Friday, November 16, 2012

History in the Making: Brazil

Hi there! It’s Adam. I’m currently in Rio de Janeiro, Brazil, conducting research for a Global Rights report on the rights of Afro-Brazilian transgender women. Last week, I got to witness history in the making…

The First National Black LGBT Conference
For the first time ever, the Brazilian government officially sponsored a gathering of Afro-LGBT activists in Salvador, Bahia, Brazil.  The event was deemed the First National Black LGBT Conference. Activists from diverse parts of the country with deeply unique experiences, including Global Rights’ partner organization, the Rede Afro LGBT (Black LGBT Network), joined together to enter discussions and advocate with the federal government needed to take action to protect and promote their rights.

Afro-trans women were embraced and honored for their outstanding work as community advocates and leaders in the Afro-Brazilian LGBT community. Afro-trans women are constantly threatened by hate crimes, police abuse, economic exclusion and limited access to public health and educational services. Broadly excluded from society, these fearless Afro-trans women enter battles every single day, simply to be treated as equals that so many of us take for granted.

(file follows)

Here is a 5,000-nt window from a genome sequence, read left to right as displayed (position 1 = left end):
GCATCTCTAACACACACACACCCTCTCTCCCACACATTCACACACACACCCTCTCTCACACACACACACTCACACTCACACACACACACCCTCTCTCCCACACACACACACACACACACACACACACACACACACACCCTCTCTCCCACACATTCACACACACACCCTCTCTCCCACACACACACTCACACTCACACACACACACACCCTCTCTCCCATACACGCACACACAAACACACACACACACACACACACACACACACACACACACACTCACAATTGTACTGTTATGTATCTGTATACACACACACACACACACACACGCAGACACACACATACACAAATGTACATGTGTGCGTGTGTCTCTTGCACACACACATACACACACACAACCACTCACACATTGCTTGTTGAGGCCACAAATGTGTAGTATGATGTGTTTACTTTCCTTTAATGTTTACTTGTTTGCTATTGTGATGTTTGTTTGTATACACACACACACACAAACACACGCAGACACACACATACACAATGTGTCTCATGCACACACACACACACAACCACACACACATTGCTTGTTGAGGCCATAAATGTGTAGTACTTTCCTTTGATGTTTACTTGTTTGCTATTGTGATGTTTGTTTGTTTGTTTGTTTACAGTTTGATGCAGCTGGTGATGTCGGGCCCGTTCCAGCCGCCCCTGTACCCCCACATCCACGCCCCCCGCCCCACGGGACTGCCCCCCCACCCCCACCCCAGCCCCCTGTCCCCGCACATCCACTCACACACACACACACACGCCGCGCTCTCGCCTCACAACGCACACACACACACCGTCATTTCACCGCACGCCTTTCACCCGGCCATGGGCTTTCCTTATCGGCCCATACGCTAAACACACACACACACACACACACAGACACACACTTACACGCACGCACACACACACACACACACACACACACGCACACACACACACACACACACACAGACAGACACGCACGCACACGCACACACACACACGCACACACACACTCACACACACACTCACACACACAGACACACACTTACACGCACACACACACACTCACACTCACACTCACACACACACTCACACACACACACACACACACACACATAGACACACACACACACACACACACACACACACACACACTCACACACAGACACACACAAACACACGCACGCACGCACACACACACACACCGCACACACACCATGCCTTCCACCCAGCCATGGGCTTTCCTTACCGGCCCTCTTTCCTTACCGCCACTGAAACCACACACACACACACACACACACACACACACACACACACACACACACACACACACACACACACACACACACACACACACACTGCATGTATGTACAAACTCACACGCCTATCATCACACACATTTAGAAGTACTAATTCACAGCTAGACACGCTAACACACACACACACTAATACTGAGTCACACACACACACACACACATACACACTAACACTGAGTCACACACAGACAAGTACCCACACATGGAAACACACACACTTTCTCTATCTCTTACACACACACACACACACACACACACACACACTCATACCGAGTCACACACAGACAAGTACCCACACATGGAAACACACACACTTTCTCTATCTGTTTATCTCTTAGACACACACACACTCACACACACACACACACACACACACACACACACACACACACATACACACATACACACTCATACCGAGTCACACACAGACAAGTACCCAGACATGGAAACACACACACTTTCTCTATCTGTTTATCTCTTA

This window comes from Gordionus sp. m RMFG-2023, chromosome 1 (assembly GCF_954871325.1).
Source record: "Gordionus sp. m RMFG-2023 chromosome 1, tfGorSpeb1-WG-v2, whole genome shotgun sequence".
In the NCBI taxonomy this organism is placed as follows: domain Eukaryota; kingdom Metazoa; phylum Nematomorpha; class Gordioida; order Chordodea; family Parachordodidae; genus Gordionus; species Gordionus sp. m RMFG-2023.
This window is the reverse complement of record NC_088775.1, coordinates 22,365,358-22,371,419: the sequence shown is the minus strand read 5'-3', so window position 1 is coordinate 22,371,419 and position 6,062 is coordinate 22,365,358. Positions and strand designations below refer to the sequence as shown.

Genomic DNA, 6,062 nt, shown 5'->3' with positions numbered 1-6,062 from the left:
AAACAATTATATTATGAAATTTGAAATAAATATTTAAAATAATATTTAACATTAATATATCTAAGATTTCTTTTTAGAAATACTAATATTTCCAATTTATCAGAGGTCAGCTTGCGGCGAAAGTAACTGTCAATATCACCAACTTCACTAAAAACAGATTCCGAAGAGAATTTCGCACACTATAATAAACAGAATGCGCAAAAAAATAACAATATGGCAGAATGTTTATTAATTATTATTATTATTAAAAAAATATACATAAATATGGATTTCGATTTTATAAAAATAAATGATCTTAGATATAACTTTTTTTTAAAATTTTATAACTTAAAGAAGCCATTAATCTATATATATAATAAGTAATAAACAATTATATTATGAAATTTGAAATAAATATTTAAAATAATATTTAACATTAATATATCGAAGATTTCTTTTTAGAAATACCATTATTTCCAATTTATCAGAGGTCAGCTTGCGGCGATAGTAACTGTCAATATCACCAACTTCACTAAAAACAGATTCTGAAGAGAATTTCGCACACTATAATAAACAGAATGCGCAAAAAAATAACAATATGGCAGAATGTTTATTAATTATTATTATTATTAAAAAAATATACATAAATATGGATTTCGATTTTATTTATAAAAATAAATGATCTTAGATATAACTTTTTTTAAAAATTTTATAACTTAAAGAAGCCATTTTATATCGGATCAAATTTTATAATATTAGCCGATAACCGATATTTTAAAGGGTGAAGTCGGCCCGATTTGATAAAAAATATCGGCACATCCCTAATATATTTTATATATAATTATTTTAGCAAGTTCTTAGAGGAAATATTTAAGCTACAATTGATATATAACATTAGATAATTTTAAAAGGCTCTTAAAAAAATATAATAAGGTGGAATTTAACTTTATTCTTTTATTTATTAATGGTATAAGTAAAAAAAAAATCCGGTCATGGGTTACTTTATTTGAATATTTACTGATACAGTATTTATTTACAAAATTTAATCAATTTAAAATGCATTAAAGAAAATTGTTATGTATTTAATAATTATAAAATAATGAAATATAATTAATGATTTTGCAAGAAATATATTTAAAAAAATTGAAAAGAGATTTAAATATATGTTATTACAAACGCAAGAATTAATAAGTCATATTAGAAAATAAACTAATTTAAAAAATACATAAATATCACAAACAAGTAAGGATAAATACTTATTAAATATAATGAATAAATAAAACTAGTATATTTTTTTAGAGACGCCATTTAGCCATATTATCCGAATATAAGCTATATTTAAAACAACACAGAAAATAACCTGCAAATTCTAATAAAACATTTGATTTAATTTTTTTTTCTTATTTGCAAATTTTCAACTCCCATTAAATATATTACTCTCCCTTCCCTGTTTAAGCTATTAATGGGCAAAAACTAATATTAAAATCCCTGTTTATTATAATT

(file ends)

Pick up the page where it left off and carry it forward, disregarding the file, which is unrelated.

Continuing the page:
The facts don’t lie:

Despite these challenges, those attending the conference, like so many of the dedicated activists I have met here in Brazil, never despair.

Conference Participants
Faced with the intersecting challenges of homophobia and racism in a culture that often seeks to deny racism’s existence and ignores homophobia, these men and women are relentless in their struggle to combat discrimination and work toward creating a more inclusive and accepting society. They are an inspiration to me and so many others, and should be celebrated for their selfless dedication to improving the lives of others.

Adam Frankel
*A popular Afro-Brazilian spiritual term meaning force or energy.

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